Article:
Advocating for longitudinal follow up of the health and welfare of egg donors

Egg donation continues to increase in popularity as part of assisted reproduction. Although short-term health effects of donation have been well studied, many unanswered questions remain about the long-term medical and psychological consequences for women who donate eggs. Studies of longer-term postdonation health effects have significant limitations, and are often retrospective, cross-sectional, or case studies.

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Authors

Molly Woodriff, B.A., Mark V. Sauer, M.D., Robert Klitzman, M.D.

Volume 102, Issue 3, Pages 662-666

Abstract

Egg donation continues to increase in popularity as part of assisted reproduction. Although short-term health effects of donation have been well studied, many unanswered questions remain about the long-term medical and psychological consequences for women who donate eggs. Studies of longer-term postdonation health effects have significant limitations, and are often retrospective, cross-sectional, or case studies.

Read the full text at: http://www.fertstert.org/article/S0015-0282(14)00500-7/fulltext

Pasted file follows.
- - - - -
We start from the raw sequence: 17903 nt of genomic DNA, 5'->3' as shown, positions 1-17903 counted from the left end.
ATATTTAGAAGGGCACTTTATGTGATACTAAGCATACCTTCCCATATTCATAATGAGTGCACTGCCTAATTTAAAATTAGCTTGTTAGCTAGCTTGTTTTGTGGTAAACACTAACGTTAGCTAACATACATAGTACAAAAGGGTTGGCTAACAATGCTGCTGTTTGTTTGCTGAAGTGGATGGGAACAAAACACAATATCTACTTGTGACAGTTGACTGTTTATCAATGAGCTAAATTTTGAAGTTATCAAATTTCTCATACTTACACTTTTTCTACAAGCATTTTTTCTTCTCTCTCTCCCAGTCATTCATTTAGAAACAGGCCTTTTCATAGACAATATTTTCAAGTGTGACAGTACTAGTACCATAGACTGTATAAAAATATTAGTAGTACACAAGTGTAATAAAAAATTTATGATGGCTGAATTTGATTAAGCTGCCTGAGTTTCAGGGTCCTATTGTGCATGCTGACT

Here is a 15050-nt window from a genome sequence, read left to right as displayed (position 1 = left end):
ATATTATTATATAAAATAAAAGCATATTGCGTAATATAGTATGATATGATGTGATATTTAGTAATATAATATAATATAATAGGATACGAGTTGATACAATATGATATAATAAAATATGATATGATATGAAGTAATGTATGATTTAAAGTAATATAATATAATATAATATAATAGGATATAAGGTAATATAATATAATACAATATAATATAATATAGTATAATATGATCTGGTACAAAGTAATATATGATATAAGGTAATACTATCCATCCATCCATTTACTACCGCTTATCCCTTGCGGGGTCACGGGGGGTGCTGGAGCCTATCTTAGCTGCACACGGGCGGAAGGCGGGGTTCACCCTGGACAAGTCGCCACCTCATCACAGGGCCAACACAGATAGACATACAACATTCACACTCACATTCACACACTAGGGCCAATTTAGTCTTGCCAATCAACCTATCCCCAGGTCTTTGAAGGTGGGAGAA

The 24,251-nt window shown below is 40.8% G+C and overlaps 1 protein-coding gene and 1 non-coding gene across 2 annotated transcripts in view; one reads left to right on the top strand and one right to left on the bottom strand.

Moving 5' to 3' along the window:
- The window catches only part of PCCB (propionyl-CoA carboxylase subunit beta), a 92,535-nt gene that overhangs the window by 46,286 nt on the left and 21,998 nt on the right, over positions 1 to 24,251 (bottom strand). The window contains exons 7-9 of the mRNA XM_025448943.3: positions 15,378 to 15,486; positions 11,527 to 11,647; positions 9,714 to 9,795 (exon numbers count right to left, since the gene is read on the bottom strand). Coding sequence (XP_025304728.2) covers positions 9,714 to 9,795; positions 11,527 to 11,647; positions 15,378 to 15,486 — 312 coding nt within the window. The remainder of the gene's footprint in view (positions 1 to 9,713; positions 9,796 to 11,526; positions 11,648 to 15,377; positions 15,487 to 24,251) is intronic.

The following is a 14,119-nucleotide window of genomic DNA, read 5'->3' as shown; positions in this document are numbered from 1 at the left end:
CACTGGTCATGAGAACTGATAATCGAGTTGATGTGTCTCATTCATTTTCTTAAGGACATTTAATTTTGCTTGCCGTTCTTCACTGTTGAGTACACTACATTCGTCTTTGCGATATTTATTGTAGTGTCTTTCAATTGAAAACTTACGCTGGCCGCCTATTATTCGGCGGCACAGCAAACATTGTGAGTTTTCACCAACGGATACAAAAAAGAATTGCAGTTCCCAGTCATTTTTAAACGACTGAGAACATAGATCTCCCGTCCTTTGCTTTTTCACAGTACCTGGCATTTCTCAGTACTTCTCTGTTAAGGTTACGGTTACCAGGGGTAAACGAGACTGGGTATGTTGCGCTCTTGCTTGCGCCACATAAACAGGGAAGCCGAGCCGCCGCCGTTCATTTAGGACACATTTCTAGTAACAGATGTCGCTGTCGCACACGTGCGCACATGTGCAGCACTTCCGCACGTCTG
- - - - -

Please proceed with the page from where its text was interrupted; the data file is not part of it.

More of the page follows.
Fertility and Sterility

Editorial Office, American Society for Reproductive Medicine

Fertility and Sterility® is an international journal for obstetricians, gynecologists, reproductive endocrinologists, urologists, basic scientists and others who treat and investigate problems of infertility and human reproductive disorders. The journal publishes juried original scientific articles in clinical and laboratory research relevant to reproductive endocrinology, urology, andrology, physiology, immunology, genetics, contraception, and menopause. Fertility and Sterility® encourages and supports meaningful basic and clinical research, and facilitates and promotes excellence in professional education, in the field of reproductive medicine.

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